Today’s in-depth Washington Post interview with SEC Chairman Christopher Cox includes a discussion of the reduction of the SEC’s Office of Risk Assessment from seven people to one person during Cox’s tenure. It states:
Another staffing shift was underway at the Office of Risk Assessment, formed by Cox’s predecessor, William H. Donaldson, to spot emerging problems in the financial markets. But under Cox, the office, which once had slots for seven people, eventually dwindled to just one. “That office withered away,” said Bruce Carton, a former SEC enforcement lawyer. “It died on the vine under Cox.”
While my quote above is accurate, in fairness to the Cox and the SEC it should also be noted that, as I wrote about at length in two articles for Compliance Week (click here and here), in 2008 the ORA was restored to its former size under Cox and the new Director of ORA, Jonathan Sokobin. As I wrote here in late October,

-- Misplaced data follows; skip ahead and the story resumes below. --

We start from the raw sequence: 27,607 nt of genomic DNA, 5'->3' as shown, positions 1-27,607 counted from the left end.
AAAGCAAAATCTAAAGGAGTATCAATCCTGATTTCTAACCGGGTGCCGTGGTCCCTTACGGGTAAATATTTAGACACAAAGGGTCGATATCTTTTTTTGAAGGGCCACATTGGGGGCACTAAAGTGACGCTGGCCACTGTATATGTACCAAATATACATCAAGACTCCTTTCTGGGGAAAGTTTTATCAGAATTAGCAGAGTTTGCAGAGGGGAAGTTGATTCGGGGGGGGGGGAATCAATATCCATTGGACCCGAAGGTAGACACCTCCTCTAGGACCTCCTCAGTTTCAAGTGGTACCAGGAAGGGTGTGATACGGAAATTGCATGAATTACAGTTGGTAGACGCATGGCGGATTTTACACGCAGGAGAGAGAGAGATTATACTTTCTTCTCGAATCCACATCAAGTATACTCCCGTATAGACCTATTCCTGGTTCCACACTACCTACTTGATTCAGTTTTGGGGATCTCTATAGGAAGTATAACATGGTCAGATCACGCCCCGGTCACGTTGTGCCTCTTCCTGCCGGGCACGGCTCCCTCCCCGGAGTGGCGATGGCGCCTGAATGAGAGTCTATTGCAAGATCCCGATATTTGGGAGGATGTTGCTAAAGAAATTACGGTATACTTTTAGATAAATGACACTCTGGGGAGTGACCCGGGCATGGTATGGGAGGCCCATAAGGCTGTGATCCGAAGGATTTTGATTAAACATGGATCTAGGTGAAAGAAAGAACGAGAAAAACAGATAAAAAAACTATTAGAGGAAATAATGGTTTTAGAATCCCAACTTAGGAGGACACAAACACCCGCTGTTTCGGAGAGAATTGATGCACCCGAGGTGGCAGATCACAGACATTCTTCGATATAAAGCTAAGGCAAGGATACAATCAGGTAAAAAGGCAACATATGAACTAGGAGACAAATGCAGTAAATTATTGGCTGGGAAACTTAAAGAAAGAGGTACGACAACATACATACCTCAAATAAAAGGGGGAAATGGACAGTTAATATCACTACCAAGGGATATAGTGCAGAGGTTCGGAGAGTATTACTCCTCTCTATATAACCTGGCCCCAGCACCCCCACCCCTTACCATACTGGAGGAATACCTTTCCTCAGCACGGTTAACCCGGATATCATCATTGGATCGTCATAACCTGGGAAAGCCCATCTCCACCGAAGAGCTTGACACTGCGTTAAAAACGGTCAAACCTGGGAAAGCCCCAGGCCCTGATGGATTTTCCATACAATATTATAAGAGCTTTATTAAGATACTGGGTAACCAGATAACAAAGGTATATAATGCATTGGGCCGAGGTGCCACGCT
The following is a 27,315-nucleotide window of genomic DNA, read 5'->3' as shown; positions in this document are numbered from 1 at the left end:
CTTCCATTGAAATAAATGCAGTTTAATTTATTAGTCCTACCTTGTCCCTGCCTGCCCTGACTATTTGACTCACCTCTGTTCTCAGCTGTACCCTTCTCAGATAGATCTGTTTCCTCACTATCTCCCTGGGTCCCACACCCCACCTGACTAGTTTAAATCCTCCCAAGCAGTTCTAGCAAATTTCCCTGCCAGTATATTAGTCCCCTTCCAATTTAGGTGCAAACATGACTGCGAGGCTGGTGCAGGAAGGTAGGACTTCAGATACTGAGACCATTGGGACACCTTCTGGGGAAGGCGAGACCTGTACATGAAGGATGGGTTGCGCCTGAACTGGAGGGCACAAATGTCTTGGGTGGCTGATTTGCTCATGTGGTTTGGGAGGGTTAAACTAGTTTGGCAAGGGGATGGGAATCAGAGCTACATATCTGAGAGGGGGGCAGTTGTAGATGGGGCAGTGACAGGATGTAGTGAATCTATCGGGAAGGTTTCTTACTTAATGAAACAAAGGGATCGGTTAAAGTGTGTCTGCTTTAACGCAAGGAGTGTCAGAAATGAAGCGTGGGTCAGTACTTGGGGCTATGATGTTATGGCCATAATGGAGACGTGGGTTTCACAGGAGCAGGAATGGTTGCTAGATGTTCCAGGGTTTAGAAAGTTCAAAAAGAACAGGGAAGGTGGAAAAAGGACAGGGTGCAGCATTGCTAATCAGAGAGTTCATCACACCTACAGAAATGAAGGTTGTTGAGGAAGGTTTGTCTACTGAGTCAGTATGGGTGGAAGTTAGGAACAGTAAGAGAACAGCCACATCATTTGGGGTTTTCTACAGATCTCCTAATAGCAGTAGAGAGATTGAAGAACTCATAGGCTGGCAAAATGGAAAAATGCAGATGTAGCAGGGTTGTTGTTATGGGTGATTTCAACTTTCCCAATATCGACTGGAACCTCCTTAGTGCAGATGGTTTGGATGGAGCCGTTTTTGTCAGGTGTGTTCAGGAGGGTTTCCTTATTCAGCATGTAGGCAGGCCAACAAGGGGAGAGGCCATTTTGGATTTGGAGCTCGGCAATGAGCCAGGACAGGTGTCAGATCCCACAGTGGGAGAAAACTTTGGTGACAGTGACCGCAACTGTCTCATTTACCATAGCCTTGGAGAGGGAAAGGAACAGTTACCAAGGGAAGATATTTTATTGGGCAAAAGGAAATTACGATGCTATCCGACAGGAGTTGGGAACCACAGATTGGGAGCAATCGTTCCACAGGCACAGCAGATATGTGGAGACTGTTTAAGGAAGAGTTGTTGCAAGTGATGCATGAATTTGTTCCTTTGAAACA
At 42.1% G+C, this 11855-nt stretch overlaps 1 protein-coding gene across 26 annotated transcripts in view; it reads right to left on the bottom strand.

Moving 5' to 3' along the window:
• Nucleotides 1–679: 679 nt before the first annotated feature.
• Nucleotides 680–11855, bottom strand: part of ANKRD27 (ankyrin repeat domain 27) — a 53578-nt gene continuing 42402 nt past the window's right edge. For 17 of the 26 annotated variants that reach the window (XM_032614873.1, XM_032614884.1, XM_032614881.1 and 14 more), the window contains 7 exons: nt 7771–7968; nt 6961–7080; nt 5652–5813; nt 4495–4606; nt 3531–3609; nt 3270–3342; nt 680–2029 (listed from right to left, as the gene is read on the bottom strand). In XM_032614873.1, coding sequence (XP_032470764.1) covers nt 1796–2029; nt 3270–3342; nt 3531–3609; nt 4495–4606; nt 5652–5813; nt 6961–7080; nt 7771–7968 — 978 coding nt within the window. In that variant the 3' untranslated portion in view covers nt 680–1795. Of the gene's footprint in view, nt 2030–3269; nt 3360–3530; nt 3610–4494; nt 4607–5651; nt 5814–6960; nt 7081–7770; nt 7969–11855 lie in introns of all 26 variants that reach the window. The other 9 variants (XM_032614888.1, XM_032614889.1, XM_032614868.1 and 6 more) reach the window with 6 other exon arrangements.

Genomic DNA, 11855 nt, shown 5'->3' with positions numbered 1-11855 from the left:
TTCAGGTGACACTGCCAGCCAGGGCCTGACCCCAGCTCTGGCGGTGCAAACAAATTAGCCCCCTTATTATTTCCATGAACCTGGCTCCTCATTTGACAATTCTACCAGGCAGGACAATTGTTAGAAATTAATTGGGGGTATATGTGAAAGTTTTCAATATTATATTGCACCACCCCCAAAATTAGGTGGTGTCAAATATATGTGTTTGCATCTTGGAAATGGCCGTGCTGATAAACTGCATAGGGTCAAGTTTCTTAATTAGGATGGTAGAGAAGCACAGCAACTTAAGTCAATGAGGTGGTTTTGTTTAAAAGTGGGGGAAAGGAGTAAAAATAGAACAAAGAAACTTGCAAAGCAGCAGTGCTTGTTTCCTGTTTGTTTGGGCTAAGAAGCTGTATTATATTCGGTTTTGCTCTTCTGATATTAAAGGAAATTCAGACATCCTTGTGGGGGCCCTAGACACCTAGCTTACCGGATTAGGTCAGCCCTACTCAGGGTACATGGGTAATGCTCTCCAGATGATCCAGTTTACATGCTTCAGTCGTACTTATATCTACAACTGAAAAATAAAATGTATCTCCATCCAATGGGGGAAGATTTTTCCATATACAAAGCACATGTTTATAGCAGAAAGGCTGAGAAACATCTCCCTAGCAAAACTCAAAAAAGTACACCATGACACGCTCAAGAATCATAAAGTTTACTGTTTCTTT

According to Mr. Sokobin, when Chairman Cox arrived at the SEC in 2005, the ORA did employ 7 people. By the time then-Director Charles Fishkin left ORA in early 2007, however, that number had fallen below 7, and those who did remain were gradually moved out of ORA and integrated into risk assessment functions elsewhere in the agency in the over one year it took for the SEC to replace Mr. Fishkin with Mr. Sokobin. As a result, Mr. Sokobin acknowledges that as Mr. Turner testified, he “inherited an office of one” when he was appointed to the Director position in March 2008.
Mr. Sokobin further explained that since taking over as ORA Director in March 2008, he has been able to quickly rebuild his staff back up to 7 people.